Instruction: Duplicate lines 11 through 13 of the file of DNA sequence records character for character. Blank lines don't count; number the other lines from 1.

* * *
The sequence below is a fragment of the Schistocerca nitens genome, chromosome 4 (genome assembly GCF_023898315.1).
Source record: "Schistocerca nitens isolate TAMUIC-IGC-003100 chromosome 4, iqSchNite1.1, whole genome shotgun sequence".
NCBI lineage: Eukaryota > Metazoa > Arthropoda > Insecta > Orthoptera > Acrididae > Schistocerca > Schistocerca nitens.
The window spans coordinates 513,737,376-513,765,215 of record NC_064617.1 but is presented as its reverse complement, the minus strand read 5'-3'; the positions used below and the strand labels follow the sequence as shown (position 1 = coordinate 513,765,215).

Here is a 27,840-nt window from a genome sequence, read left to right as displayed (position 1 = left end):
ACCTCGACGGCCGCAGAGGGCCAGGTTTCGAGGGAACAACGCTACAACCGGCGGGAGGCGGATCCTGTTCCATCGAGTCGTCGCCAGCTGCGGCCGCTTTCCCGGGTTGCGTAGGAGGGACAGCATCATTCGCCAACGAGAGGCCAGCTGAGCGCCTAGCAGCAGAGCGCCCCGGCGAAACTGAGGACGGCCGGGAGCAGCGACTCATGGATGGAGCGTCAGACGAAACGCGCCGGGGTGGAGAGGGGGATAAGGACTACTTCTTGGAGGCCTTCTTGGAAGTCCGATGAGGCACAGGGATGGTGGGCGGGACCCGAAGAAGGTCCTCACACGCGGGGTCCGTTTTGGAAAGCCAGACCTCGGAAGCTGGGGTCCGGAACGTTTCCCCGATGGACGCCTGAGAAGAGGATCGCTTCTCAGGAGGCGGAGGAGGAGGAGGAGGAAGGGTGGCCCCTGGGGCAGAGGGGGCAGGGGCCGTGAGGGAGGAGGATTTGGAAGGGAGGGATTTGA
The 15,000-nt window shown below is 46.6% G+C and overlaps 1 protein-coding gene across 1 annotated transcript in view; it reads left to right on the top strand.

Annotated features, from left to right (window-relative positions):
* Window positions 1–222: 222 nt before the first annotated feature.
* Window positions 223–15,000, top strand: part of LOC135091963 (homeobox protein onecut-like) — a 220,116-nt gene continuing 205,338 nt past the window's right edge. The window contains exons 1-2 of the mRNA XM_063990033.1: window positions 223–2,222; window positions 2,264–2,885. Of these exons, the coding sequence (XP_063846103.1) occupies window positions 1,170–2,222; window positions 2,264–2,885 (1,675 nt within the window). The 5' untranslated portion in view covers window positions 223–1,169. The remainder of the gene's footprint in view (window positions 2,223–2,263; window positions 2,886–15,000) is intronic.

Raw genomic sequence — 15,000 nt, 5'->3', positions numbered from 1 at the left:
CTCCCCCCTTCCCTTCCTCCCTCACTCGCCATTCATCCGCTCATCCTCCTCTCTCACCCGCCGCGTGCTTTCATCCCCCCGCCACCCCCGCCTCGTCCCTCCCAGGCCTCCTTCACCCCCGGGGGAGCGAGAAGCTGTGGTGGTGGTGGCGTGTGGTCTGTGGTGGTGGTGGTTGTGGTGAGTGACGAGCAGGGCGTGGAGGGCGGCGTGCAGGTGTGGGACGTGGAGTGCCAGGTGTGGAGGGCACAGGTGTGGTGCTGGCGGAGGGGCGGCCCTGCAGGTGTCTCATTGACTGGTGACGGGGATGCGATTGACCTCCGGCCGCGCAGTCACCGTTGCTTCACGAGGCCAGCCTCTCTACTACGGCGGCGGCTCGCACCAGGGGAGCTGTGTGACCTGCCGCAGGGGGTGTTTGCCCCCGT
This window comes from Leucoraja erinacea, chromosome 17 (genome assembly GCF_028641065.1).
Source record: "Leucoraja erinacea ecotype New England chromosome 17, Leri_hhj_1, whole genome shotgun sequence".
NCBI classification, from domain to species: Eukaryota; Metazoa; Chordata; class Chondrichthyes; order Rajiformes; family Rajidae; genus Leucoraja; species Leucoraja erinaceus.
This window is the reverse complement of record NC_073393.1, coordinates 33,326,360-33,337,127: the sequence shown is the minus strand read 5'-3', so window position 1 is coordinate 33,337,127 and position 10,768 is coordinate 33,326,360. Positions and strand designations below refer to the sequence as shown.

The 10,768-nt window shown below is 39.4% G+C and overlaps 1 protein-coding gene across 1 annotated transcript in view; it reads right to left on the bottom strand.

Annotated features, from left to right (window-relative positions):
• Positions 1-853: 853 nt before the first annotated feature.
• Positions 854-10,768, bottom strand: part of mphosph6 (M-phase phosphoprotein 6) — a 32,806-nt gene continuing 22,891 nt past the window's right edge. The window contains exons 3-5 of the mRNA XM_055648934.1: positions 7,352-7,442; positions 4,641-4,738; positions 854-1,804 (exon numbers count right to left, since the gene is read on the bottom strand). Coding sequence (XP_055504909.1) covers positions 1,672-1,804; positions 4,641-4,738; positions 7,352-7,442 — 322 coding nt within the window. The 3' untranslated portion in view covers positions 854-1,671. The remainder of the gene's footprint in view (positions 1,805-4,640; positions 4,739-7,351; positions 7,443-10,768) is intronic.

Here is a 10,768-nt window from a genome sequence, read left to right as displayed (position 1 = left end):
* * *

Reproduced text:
Raw genomic sequence — 15,000 nt, 5'->3', positions numbered from 1 at the left:
CTCCCCCCTTCCCTTCCTCCCTCACTCGCCATTCATCCGCTCATCCTCCTCTCTCACCCGCCGCGTGCTTTCATCCCCCCGCCACCCCCGCCTCGTCCCTCCCAGGCCTCCTTCACCCCCGGGGGAGCGAGAAGCTGTGGTGGTGGTGGCGTGTGGTCTGTGGTGGTGGTGGTTGTGGTGAGTGACGAGCAGGGCGTGGAGGGCGGCGTGCAGGTGTGGGACGTGGAGTGCCAGGTGTGGAGGGCACAGGTGTGGTGCTGGCGGAGGGGCGGCCCTGCAGGTGTCTCATTGACTGGTGACGGGGATGCGATTGACCTCCGGCCGCGCAGTCACCGTTGCTTCACGAGGCCAGCCTCTCTACTACGGCGGCGGCTCGCACCAGGGGAGCTGTGTGACCTGCCGCAGGGGGTGTTTGCCCCCGT
This window comes from Leucoraja erinacea, chromosome 17 (genome assembly GCF_028641065.1).